As the province’s emergency services struggle with the COVID endemic, it’s a depressing reality that the number of nuisance 911 calls continues to grow.
In part, the flood of such calls may be due to the growing use of cellphones. Last year 79 per cent of 911 calls came from cellphones, up from 67 per cent in 2012.
That’s a problem, because some cellphone owners program 911 into their mobile device, then accidentally activate an emergency call while fumbling with the phone.
But the primary cause of nuisance calls is sheer, inexcusable thoughtlessness. Here are some of the top 10 exasperating calls received in 2020-21 by E-Comm, the agency that co-ordinates 911 calls:
“The barista mixed up my coffee order.” “I have a messy roommate.” “A pedestrian was splashed on the sidewalk.”
Topping the list this year: “I’ve got a flat tire.” “Children are drawing with chalk at the playground.” “A neighbour used my personal garbage bin.” “Someone isn’t picking up after their dog.”
Many of these grievances are preceded by the caller telling the 911 operator: “I know this isn’t an emergency, but…”
How many are we talking about? E-Comm doesn’t keep a tally. They’re too busy dealing with two million 911 calls a year — roughly one for every two adult British Columbians.
But on an annual basis, their educated guess is that they certainly receive hundreds of such calls, and even this is likely “a gross understatement.”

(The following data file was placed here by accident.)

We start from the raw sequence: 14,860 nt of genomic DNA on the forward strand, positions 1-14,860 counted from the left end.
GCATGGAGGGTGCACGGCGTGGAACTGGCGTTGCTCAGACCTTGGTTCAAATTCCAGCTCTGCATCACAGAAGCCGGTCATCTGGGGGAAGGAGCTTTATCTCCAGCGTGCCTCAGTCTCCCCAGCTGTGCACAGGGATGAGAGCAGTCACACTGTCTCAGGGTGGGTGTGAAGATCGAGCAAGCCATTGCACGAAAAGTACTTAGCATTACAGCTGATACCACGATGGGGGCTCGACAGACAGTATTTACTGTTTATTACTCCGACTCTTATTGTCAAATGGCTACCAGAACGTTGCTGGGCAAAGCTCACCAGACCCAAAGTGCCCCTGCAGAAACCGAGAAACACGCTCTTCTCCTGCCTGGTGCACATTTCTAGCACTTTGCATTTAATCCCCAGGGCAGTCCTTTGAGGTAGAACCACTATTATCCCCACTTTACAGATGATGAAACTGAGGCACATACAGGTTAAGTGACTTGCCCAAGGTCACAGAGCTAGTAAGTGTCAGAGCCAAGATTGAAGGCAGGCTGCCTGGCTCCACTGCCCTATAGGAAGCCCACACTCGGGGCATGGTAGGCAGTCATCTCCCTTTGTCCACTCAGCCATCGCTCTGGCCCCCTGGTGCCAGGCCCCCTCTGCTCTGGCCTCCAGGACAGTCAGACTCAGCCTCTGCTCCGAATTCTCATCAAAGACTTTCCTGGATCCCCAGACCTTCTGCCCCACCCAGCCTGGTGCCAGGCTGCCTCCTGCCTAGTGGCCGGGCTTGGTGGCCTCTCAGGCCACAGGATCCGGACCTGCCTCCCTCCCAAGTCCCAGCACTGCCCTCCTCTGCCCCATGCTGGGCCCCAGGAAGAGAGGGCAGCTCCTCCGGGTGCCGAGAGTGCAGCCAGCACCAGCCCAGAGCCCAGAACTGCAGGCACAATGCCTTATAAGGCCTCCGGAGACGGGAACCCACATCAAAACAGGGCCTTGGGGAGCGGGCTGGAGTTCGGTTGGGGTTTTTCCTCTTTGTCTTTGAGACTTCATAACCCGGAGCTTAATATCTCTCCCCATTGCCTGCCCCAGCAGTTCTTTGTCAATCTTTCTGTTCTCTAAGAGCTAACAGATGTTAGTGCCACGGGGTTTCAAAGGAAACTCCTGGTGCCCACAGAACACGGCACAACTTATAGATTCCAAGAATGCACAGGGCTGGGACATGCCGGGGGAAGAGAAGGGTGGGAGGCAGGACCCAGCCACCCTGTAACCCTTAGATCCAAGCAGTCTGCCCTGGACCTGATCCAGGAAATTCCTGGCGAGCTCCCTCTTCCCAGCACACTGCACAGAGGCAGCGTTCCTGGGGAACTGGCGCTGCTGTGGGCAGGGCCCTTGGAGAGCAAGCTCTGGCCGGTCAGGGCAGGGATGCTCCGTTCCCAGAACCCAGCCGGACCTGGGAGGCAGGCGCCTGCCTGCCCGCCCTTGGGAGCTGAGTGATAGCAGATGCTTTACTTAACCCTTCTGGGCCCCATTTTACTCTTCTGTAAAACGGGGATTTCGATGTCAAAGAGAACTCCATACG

The agency has tried reminding the public of the need for sensible restraint, but apparently to no effect.
This foolishness has to be weighed against the clear evidence that emergency personnel, in particular B.C. Ambulance Service staff, are under enormous pressure.
There have been reports of callers waiting half an hour and longer for an ambulance to respond. In Vancouver, callers have waited as long as two hours and more.
The question is what if anything can, or should, be done. It is not an offence to make a nuisance call to 911.
E-Comm say they have no authority to issue a ticket or some other form of penalty in such cases. Neither do law-enforcement agencies.
If someone calls a police department and deliberately gives false information, that person could be charged with public mischief. But this in itself is quite rare, and doesn’t apply to purely nuisance calls.
So should it be some form of offence to mischievously tie up emergency lines? Clearly there are downsides.
It would take a significant chunk of staff time at E-Comm to keep track of and pass along the phone numbers of nuisance callers. The agency does keep an automated record of all calls, and this could be made available to police departments if requested.
Yet law enforcement agencies in Greater Victoria say they have no interest in taking on this responsibility.
Likewise, the provincial ministry of public safety says it has no plans to make spurious 911 calls a ticketable offence.
Part of the reason may be that introducing penalties for mischievous behaviour might frighten away callers who really do need assistance.
But if legal sanctions are off the table, are other options available?
Perhaps the best solution would be for the province to issue a plea for public support. Peer pressure may be the most effective way to discourage this thoughtless misuse of a critical resource.